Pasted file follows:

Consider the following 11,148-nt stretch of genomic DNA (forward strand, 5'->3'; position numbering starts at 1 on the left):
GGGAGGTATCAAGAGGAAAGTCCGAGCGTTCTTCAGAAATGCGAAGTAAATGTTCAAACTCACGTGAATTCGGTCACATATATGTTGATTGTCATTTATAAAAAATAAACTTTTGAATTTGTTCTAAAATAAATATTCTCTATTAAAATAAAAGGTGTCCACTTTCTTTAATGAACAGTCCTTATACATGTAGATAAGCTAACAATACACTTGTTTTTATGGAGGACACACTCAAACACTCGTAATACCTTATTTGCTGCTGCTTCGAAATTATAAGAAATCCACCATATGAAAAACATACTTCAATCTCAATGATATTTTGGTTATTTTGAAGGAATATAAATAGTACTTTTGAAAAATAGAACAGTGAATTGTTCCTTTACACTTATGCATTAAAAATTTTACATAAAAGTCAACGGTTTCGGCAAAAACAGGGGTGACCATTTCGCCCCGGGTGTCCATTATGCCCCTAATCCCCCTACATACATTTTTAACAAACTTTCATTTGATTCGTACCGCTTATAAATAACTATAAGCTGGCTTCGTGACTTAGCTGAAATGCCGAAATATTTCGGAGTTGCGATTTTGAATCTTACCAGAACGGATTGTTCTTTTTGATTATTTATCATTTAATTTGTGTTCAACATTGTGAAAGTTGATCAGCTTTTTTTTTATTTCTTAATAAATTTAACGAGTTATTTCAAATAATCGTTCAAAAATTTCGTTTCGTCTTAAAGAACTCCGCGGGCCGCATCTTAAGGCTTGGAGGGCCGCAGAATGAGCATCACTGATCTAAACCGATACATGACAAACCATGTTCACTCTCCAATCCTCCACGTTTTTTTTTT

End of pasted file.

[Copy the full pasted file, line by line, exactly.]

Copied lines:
Consider the following 11,148-nt stretch of genomic DNA (forward strand, 5'->3'; position numbering starts at 1 on the left):
GGGAGGTATCAAGAGGAAAGTCCGAGCGTTCTTCAGAAATGCGAAGTAAATGTTCAAACTCACGTGAATTCGGTCACATATATGTTGATTGTCATTTATAAAAAATAAACTTTTGAATTTGTTCTAAAATAAATATTCTCTATTAAAATAAAAGGTGTCCACTTTCTTTAATGAACAGTCCTTATACATGTAGATAAGCTAACAATACACTTGTTTTTATGGAGGACACACTCAAACACTCGTAATACCTTATTTGCTGCTGCTTCGAAATTATAAGAAATCCACCATATGAAAAACATACTTCAATCTCAATGATATTTTGGTTATTTTGAAGGAATATAAATAGTACTTTTGAAAAATAGAACAGTGAATTGTTCCTTTACACTTATGCATTAAAAATTTTACATAAAAGTCAACGGTTTCGGCAAAAACAGGGGTGACCATTTCGCCCCGGGTGTCCATTATGCCCCTAATCCCCCTACATACATTTTTAACAAACTTTCATTTGATTCGTACCGCTTATAAATAACTATAAGCTGGCTTCGTGACTTAGCTGAAATGCCGAAATATTTCGGAGTTGCGATTTTGAATCTTACCAGAACGGATTGTTCTTTTTGATTATTTATCATTTAATTTGTGTTCAACATTGTGAAAGTTGATCAGCTTTTTTTTTATTTCTTAATAAATTTAACGAGTTATTTCAAATAATCGTTCAAAAATTTCGTTTCGTCTTAAAGAACTCCGCGGGCCGCATCTTAAGGCTTGGAGGGCCGCAGAATGAGCATCACTGATCTAAACCGATACATGACAAACCATGTTCACTCTCCAATCCTCCACGTTTTTTTTTT